Leaders Learn Impact of Human Trafficking; A Task Force Has Been Studying the Modern-Day Slavery

By Scanlan, Dan | The Florida Times Union, February 7, 2007 | Go to article overview

Leaders Learn Impact of Human Trafficking; A Task Force Has Been Studying the Modern-Day Slavery


Scanlan, Dan, The Florida Times Union


Byline: DAN SCANLAN

We see them everywhere, yet never notice, say the experts.

A nanny shopping at the store with bruises on her arms may be one, coerced to come to Jacksonville from another country with promises of freedom. Or there is the maid threatened with deportation if she tries to escape.

These are the faces of those exploited for sex or labor, their stories presented to members of law enforcement agencies, nonprofit organizations, churches and other walks of life during Human Trafficking Awareness Week in Jacksonville Jan. 22-25.

Hosted by the Northeast Florida Human Trafficking Task Force, made up of many of those agencies, it was set up to find ways to identify and rescue victims of human trafficking in the region. Stani Bodenbender, Network of Emergency Trafficking Services program coordinator for World Relief-Jacksonville, was one of its organizers. World Relief-Jacksonville is part of the worldwide faith-based organization. The local office opened in 1991 to handle refugee resettlement.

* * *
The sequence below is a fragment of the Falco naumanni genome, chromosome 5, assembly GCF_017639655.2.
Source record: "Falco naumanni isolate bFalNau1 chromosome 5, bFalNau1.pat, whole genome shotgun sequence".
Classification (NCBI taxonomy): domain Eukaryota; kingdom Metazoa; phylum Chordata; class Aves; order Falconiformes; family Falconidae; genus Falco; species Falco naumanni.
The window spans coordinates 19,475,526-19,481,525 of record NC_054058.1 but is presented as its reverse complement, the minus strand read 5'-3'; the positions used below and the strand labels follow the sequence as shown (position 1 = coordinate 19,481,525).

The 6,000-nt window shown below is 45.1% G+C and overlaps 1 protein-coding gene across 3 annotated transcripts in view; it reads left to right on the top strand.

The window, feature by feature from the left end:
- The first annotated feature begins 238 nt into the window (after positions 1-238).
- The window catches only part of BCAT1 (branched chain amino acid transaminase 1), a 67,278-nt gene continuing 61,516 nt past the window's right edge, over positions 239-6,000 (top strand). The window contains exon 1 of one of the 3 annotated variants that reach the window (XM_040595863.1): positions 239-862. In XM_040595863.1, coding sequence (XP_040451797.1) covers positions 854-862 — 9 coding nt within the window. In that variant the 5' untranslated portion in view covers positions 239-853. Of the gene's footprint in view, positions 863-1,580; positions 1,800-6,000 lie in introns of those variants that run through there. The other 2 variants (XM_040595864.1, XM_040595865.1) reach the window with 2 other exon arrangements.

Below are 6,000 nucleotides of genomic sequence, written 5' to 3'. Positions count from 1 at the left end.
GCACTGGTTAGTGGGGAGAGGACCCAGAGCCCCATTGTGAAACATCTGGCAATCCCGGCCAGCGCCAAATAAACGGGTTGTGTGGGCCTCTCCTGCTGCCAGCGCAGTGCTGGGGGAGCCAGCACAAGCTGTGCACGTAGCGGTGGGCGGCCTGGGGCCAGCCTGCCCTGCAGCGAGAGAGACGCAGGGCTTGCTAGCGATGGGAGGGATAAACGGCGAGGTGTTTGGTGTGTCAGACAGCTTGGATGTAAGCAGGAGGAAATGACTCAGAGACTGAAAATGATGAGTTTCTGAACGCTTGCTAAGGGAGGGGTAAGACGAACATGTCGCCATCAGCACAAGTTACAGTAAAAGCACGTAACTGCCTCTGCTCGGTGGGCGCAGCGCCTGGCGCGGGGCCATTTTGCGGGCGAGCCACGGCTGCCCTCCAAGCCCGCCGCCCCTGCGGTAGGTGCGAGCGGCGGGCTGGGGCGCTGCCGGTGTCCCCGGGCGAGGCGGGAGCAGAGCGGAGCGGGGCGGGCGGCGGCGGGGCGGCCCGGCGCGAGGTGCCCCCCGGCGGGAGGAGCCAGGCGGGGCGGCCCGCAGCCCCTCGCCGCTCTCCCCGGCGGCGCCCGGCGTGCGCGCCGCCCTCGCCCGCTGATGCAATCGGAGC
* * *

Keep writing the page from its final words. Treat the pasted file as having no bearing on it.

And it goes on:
A Czech Republic native who came here eight years ago to work as a nanny, Bodenbender said she knows what might have happened if she hadn't had a great family to work for.

Now dozens of people who can help the battle against this new form of slavery are learning how to.

"We wanted to bring this issue to life. A lot of people don't believe it occurs. They think slavery was eradicated years ago," Bodenbender said. "We were trying to come up with events that would target the professional and the general public to get the basic idea of what trafficking is and what to do."

Human trafficking usually involves forcing immigrant teens and women into sex for money. According to information from the Department of Homeland Security and federal immigration officials, at least 700,000 people a year are victims of trafficking within or across international borders.

About 50,000 of those are forced into the United States each year, many brought here by force, fraud or coercion.

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